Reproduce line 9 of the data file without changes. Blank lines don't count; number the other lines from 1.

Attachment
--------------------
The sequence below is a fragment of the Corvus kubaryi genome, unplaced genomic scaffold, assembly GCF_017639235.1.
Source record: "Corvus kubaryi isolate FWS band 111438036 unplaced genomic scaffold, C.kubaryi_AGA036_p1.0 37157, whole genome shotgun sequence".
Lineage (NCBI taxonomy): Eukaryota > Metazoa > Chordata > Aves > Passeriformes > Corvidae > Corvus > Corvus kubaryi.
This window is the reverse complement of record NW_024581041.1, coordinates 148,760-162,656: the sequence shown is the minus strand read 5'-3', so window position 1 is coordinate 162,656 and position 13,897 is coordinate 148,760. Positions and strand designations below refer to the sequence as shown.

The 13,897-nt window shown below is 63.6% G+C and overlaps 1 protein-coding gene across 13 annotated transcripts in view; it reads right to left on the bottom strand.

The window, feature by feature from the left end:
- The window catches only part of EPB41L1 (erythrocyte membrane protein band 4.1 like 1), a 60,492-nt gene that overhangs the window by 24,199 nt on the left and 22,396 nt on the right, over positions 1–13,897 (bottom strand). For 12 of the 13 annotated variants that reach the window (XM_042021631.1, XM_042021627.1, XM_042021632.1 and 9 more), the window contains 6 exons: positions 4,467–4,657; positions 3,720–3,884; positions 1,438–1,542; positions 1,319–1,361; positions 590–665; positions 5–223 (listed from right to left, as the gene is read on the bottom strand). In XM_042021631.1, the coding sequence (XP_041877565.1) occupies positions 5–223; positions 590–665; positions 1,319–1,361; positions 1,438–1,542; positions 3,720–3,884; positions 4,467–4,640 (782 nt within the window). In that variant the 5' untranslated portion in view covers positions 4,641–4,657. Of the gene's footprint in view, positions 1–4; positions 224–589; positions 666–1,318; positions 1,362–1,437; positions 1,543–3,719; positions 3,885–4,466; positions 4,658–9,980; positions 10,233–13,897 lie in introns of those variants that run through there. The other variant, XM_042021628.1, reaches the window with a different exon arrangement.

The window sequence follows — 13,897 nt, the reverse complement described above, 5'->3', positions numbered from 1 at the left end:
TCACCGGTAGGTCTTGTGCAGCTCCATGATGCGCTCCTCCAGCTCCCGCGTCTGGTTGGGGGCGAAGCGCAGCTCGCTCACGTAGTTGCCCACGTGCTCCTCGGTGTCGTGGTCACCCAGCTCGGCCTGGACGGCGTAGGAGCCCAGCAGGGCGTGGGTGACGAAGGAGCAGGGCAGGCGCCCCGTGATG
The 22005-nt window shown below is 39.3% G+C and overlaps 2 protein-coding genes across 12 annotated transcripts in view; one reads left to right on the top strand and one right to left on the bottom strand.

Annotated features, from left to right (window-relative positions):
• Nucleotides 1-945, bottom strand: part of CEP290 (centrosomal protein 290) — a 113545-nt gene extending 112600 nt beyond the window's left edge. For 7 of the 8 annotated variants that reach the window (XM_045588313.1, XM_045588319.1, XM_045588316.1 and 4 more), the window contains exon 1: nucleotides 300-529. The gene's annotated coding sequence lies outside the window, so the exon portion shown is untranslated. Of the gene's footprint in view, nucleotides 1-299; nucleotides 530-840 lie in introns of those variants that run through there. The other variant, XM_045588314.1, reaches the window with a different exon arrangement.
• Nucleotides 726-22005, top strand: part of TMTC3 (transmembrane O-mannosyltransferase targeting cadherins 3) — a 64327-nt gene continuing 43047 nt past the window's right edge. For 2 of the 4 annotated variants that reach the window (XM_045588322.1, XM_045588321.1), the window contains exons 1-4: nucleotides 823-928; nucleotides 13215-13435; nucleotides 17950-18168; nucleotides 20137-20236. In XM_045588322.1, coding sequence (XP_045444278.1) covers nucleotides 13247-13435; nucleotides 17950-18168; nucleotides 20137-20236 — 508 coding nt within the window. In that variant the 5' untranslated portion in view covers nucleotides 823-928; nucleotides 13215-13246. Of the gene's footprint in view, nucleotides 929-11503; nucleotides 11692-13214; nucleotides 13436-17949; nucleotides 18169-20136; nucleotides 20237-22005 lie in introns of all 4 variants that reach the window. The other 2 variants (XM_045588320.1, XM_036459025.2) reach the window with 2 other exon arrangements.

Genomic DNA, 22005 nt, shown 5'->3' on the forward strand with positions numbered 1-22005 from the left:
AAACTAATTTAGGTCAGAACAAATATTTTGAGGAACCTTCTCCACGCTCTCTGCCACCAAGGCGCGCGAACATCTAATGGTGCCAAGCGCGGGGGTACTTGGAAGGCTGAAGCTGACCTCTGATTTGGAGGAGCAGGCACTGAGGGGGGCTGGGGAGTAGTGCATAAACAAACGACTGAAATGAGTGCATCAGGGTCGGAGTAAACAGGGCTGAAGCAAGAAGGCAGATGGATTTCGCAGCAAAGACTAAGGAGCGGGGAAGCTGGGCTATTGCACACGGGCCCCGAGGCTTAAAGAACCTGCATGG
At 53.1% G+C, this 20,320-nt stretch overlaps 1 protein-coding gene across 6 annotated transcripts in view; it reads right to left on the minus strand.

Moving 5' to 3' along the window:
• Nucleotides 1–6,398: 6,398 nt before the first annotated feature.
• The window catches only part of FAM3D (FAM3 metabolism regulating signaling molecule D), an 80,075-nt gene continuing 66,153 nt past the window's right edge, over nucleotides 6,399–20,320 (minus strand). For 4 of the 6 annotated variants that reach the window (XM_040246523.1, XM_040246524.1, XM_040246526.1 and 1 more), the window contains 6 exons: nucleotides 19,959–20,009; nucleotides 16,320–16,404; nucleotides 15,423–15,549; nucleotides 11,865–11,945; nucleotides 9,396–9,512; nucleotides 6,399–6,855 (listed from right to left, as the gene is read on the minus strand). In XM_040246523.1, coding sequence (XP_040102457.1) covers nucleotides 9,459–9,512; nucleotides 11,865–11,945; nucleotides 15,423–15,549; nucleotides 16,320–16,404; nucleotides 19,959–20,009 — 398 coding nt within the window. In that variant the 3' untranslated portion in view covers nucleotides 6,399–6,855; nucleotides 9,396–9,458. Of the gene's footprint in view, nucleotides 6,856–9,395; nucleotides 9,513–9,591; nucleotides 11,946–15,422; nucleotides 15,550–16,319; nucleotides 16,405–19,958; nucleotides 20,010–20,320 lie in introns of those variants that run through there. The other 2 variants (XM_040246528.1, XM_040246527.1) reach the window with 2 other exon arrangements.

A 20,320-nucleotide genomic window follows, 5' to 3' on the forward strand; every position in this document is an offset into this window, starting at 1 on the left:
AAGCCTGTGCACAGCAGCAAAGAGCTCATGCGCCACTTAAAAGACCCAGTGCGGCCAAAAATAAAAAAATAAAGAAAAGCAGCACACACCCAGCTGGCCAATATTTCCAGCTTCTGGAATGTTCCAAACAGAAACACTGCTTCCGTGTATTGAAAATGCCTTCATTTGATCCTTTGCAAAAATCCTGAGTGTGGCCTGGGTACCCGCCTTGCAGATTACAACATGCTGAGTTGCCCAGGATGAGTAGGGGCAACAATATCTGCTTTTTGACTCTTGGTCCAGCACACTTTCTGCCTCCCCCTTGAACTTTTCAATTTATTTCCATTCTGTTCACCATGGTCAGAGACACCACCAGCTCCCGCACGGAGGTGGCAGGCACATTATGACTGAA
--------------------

TCACCGGTAGGTCTTGTGCAGCTCCATGATGCGCTCCTCCAGCTCCCGCGTCTGGTTGGGGGCGAAGCGCAGCTCGCTCACGTAGTTGCCCACGTGCTCCTCGGTGTCGTGGTCACCCAGCTCGGCCTGGACGGCGTAGGAGCCCAGCAGGGCGTGGGTGACGAAGGAGCAGGGCAGGCGCCCCGTGATG